Clinical and physiologic effects of biofeedback in outlet obstruction constipation

Dis Colon Rectum. 1996 May;39(5):520-4. doi: 10.1007/BF02058704.


Purpose: We report the results of biofeedback (BF) on patients with outlet obstruction defecation (OOC), including those with and without measurable paradoxical puborectalis contractions (PP). Clinical and anorectal physiologic parameters (ARP) were assessed one week before and after a standardized course of BF.

Methods: Sixty-two consecutive patients (24 men, 38 women; mean age, 48 (standard error of the mean, 2.3) years) were recruited. All had persistent constipation despite six weeks of dietary fiber supplements. Colonic inertia was excluded by transit marker studies. Defecating proctography excluded anatomic abnormalities causing outlet obstruction. Patients underwent four outpatient sessions of biofeedback, each session lasting one hour.

Results: After BF, 56 patients (90.3 percent) were subjectively improved. Frequency of spontaneous bowel movements were significantly increased (P = 0.003). Frequency of laxative-induced (P = 0.004) and enema-induced (P = 0.005) stools were reduced. Anal resting (P = 0.04) and squeeze (P = 0.002) pressures were increased. Number of patients with PP was reduced from 40 to 31 (P = 0.004). Presence of PP did not affect response to BF. There were no differences in ARP between the 56 patients who improved and the 6 who did not. There were no side effects or clinical regressions after a mean follow-up of 14.9 (standard error of the means, 0.9) months.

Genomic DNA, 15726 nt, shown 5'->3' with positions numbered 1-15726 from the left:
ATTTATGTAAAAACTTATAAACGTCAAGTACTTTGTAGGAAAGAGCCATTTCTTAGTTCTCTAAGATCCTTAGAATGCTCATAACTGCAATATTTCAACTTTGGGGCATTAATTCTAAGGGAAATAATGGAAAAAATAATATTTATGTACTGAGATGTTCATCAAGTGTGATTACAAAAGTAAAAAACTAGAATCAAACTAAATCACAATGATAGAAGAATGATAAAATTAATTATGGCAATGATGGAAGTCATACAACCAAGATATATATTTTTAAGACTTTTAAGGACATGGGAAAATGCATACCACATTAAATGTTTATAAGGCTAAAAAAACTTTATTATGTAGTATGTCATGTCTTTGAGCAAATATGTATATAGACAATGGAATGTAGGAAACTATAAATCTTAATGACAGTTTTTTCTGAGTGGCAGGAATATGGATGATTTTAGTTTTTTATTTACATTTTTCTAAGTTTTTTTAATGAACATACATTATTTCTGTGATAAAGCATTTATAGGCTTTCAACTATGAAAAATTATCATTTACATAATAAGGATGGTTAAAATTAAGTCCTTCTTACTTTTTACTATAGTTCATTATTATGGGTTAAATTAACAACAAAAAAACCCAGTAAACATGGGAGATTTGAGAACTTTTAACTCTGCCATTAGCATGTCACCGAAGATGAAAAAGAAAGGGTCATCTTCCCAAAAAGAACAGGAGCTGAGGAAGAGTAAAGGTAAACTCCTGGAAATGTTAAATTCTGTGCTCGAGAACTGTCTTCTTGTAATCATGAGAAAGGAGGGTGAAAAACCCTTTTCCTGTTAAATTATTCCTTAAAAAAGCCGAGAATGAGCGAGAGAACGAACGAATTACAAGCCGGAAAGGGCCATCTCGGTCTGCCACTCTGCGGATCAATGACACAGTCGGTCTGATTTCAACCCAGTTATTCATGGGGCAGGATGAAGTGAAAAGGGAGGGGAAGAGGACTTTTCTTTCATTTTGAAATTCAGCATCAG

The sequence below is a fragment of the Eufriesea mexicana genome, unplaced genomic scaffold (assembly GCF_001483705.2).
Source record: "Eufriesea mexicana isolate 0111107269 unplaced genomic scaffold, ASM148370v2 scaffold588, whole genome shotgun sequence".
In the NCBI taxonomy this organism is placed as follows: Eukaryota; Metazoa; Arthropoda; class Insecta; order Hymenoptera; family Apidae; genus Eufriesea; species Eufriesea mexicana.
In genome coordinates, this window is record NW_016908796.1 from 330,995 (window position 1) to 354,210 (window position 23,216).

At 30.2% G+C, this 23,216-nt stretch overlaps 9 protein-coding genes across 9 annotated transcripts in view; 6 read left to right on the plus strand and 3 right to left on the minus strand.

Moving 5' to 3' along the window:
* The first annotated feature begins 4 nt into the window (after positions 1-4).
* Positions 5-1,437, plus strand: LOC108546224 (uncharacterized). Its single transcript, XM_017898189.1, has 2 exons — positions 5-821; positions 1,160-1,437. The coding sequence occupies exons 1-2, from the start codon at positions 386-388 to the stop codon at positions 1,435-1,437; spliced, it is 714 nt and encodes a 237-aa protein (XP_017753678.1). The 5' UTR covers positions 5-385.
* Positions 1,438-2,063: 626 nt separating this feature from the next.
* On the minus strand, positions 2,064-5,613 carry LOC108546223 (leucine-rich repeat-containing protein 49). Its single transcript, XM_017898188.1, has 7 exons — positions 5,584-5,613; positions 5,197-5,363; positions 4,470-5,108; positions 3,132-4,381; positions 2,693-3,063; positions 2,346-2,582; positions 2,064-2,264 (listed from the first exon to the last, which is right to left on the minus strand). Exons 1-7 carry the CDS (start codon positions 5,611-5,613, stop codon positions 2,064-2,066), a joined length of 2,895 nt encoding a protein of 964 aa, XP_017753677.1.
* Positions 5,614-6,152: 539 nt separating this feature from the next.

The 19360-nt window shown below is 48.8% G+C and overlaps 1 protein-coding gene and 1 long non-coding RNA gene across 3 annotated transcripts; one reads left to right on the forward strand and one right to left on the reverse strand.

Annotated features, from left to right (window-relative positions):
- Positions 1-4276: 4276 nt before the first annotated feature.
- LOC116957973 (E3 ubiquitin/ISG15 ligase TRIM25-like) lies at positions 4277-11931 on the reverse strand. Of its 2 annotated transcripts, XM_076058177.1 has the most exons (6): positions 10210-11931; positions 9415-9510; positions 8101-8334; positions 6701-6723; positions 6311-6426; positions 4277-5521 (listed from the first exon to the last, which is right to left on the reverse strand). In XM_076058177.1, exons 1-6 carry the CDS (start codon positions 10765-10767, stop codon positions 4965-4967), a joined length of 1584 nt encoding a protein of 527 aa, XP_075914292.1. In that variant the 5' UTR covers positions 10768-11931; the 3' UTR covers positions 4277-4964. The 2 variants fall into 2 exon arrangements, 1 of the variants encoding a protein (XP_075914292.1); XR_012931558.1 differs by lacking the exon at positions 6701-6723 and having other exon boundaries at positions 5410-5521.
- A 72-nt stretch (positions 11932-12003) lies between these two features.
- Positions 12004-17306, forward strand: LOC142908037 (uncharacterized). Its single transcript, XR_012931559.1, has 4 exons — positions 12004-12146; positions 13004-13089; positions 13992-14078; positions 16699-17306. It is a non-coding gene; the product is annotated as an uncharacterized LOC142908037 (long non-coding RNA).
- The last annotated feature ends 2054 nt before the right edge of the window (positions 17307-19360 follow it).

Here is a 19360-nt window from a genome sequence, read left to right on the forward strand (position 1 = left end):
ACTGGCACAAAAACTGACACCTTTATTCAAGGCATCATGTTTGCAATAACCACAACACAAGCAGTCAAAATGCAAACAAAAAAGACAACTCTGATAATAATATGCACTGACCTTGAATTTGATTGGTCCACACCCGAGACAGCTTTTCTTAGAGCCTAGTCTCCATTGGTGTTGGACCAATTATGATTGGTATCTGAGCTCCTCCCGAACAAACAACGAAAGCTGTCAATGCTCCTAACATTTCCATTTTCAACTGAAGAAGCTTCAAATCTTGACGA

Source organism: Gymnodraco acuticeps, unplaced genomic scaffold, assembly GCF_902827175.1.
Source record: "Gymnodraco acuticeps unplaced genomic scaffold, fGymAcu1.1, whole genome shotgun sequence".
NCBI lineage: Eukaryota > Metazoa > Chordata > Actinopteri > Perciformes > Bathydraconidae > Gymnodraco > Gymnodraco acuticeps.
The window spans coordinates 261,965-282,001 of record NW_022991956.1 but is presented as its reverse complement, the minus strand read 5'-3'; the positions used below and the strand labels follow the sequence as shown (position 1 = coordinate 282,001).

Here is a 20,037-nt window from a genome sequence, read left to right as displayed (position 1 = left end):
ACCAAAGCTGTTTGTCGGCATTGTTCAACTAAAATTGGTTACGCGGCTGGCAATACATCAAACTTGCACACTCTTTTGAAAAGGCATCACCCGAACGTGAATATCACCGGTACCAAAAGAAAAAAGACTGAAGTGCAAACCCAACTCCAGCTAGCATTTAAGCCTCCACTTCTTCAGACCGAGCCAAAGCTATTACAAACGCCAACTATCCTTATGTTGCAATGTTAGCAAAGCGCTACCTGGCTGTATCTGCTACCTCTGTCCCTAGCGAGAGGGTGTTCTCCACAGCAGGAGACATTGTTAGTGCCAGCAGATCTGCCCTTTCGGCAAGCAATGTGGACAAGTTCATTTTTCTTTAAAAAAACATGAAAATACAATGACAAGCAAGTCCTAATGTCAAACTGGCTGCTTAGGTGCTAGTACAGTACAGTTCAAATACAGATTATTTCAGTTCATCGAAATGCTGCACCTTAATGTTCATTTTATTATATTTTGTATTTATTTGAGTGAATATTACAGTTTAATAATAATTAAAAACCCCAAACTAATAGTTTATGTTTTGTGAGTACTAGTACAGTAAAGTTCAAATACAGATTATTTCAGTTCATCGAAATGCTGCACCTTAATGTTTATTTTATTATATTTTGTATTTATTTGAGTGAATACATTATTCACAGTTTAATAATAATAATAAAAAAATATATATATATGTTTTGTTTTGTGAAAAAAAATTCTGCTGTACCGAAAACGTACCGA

Conclusions: BF effectively treated OOC in 90.3 percent, regardless of PP. Anal pressures were increased, and PP was decreased.

MeSH terms

  • Biofeedback, Psychology*
  • Constipation / physiopathology
  • Constipation / therapy*
  • Female
  • Humans
  • Male
  • Middle Aged
  • Pressure
  • Rectum / physiopathology
  • Treatment Outcome